NO. 19 -- May 16, 1997


Feature Article


Even as Japan's economy suffers through a lengthy period of slow growth, that country's multinationals continue their march into overseas markets. While the United States easily continues to be Japan's single largest trading partner as well as the biggest host to its foreign direct investments, Japanese companies increasingly are directing their attention to markets in Asia. In recent years the People's Republic of China has emerged as a particular focus of activity, but the economies of Southeast Asia occupy a central role in corporate strategy.

As Southeast Asia has climbed the development ladder, the nature of corporate Japan's presence in the region has changed. No longer are these countries simply a source of inexpensive labor for products shipped to Japan or to third markets; they have blossomed into viable markets in and of themselves. Japanese investment across a number of manufacturing industries increasingly is geared toward serving local customers and building sophisticated local production and supplier networks.

As corporate Japan's advance into Southeast Asia has proceeded, a number of analysts have argued that key players are replicating in Asian markets the keiretsu production and supply networks found at home -- a trend that, if accurate, could pose serious market access problems for outsiders. This formulation is far too simple and static, however. Japanese firms clearly do possess strong competitive advantages in Southeast Asia, but those strengths come more from the benefits of early entry than from the peculiar characteristics of corporate Japan's investment patterns.

Further, a changing business environment in Southeast Asia is doing much to challenge the Japanese position. European and American investors increasingly are moving into local markets, as are companies headquartered elsewhere in Asia, in part because of market liberalization initiatives but mainly because these competitors hope to capitalize on the opportunities created by the region's rapidly growing economies.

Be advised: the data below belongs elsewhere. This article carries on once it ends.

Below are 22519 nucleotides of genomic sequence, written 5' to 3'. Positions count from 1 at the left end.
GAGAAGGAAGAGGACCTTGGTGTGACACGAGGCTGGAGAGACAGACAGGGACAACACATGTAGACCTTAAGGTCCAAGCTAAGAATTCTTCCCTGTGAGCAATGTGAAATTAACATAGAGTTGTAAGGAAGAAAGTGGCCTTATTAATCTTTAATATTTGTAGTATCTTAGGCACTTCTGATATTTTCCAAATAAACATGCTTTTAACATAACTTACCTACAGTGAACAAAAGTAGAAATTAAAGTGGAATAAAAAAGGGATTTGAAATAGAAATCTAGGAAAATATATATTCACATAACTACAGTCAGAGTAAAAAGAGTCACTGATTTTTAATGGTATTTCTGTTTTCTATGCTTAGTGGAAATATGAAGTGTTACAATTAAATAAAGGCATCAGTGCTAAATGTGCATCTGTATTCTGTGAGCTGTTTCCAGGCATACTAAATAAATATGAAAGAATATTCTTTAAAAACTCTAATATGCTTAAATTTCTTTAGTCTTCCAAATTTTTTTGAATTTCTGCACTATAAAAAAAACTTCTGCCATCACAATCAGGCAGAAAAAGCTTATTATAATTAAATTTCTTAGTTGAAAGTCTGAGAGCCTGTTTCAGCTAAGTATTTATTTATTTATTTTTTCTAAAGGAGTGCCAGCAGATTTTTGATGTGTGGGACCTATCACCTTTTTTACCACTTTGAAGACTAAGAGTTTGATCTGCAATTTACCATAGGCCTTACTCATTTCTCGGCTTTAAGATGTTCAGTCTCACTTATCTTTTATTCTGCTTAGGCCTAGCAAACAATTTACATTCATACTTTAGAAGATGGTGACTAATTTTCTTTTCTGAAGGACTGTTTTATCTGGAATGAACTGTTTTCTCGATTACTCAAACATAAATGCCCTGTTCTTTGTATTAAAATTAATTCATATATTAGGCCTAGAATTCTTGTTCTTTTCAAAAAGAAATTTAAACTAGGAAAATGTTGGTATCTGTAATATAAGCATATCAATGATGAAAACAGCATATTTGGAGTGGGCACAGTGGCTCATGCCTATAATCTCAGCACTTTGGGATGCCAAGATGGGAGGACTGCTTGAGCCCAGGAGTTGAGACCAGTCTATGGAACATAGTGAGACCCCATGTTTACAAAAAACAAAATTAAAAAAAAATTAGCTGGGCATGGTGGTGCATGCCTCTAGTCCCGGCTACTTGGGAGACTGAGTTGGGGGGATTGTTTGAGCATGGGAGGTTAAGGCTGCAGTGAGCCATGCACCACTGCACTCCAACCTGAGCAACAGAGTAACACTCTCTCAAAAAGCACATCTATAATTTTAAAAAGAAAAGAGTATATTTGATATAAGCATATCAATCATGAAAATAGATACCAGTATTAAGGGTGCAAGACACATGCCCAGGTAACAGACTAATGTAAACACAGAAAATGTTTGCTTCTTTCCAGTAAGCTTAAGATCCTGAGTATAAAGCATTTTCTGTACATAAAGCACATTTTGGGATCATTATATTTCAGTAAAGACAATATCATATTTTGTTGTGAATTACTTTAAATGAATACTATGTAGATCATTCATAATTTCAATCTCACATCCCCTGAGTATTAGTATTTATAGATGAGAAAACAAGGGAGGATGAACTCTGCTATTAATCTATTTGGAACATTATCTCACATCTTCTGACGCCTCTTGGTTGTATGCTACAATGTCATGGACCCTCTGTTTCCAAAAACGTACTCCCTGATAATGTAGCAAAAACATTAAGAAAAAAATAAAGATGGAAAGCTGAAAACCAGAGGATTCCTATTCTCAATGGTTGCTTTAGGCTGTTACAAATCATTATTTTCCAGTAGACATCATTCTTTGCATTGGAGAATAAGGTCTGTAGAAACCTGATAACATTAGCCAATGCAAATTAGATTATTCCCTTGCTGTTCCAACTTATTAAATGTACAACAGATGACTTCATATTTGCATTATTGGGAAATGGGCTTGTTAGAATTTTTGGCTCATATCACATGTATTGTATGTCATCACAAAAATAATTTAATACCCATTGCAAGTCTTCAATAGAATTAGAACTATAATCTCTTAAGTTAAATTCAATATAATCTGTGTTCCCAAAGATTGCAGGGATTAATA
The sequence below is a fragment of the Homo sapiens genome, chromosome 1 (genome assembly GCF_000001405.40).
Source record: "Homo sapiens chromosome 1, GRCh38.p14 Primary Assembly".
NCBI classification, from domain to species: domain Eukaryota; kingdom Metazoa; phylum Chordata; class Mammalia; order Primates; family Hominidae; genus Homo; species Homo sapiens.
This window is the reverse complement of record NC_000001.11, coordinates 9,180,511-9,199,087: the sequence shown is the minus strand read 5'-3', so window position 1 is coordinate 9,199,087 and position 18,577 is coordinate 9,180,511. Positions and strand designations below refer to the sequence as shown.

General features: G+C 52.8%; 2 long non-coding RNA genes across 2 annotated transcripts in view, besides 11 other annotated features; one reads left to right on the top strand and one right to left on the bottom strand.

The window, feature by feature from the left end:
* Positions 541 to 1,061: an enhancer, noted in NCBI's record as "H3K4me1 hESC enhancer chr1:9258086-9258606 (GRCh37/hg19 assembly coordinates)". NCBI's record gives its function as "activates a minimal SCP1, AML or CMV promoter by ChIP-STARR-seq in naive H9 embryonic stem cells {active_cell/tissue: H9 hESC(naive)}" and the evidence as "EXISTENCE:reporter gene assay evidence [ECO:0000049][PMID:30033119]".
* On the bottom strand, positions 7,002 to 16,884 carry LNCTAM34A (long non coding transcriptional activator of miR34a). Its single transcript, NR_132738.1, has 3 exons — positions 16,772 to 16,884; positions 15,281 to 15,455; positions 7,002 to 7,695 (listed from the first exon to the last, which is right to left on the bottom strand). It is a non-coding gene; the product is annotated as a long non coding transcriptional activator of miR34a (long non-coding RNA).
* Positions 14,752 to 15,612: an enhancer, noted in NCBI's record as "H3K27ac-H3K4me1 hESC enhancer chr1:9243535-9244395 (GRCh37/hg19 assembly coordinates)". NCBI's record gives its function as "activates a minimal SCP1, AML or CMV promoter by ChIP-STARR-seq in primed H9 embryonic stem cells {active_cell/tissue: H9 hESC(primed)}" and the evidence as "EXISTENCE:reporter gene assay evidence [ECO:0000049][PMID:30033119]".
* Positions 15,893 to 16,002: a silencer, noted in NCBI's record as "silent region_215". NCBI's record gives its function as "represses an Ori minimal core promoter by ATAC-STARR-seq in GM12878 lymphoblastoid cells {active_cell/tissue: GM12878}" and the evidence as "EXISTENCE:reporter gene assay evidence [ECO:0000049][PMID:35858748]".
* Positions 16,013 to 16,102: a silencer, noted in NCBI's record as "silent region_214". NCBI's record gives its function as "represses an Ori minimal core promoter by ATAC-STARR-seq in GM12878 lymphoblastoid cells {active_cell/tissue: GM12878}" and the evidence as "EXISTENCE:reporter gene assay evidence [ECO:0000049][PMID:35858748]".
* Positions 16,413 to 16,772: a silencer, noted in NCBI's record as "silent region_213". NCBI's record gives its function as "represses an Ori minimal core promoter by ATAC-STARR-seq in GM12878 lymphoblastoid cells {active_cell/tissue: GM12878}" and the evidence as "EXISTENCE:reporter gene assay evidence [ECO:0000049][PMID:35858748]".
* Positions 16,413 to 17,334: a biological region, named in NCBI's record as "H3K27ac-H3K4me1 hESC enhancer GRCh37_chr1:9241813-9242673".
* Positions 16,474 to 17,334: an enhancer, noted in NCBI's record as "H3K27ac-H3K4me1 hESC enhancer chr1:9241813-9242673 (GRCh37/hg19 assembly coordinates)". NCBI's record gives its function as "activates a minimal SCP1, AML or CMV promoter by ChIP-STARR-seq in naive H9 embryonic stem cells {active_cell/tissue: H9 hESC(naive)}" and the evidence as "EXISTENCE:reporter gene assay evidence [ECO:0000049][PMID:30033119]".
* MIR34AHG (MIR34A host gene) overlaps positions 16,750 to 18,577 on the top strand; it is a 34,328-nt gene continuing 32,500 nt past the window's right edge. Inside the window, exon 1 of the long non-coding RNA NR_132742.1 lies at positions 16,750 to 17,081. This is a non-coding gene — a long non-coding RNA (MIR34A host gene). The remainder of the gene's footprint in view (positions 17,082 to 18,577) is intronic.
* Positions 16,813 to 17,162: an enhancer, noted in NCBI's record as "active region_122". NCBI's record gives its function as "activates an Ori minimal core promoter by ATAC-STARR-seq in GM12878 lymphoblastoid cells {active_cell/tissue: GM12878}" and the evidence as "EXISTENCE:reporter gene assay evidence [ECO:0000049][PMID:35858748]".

Finally, much Japanese investment in Southeast Asia is so new that definitive evaluations of its competitiveness, efficiency and profitability remain impossible.

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Weekly Review

APEC Ministers Outline Steps For Further Liberalization by Christopher B. Johnstone

The Asia Pacific Economic Cooperation forum is making painfully slow progress toward its goal of achieving a regional free trade and investment zone by the early 21st century. Despite a wealth of reasons for skepticism, APEC economics continue to push forward with an agenda that merits attention.


Possibility of New Multilateral Trade Round Surfaces At Quad Talks by Douglas Ostrom

More than tree years after the end of the multilateral trade negotiations known as the Uruguay Round, the principal participants remain divided not only on the agenda for a new series of international trade liberalization talks but even on the desirability of such a move. Those differences were on clear display during April 30-May 2 meetings in Toronto involving the trade ministers of the so-called quadrilateral countries -- the United States, Japan, the European Union and Canada.


Retiring Bureaucrats Find Narrower Stairway for "Descent From Heaven" by Jon Choy

A string of scandals involving venal actions by bureaucrats has shattered civil servants' image as paragons of virtue and selflessness. As a consequence of their diminished social standing, retired bureaucrats have found that the well-trod path from a senior government position to an executive desk job -- the practice of amakudari or descent from heaven -- has become narrower and more difficult to negotiate.


Reform Panel Proposes New Approach To Crisis Management by Barbara Wanner

The Japanese government's ill-prepared, sluggish and poorly coordinated response to a string of natural and man-made disasters drew into sharp focus weaknesses in Tokyo's approach to crisis management. In a bid to improve the government's handling of such disasters, an advisory panel has proposed a plan that would give the premier more power to make quick decisions during emergencies.



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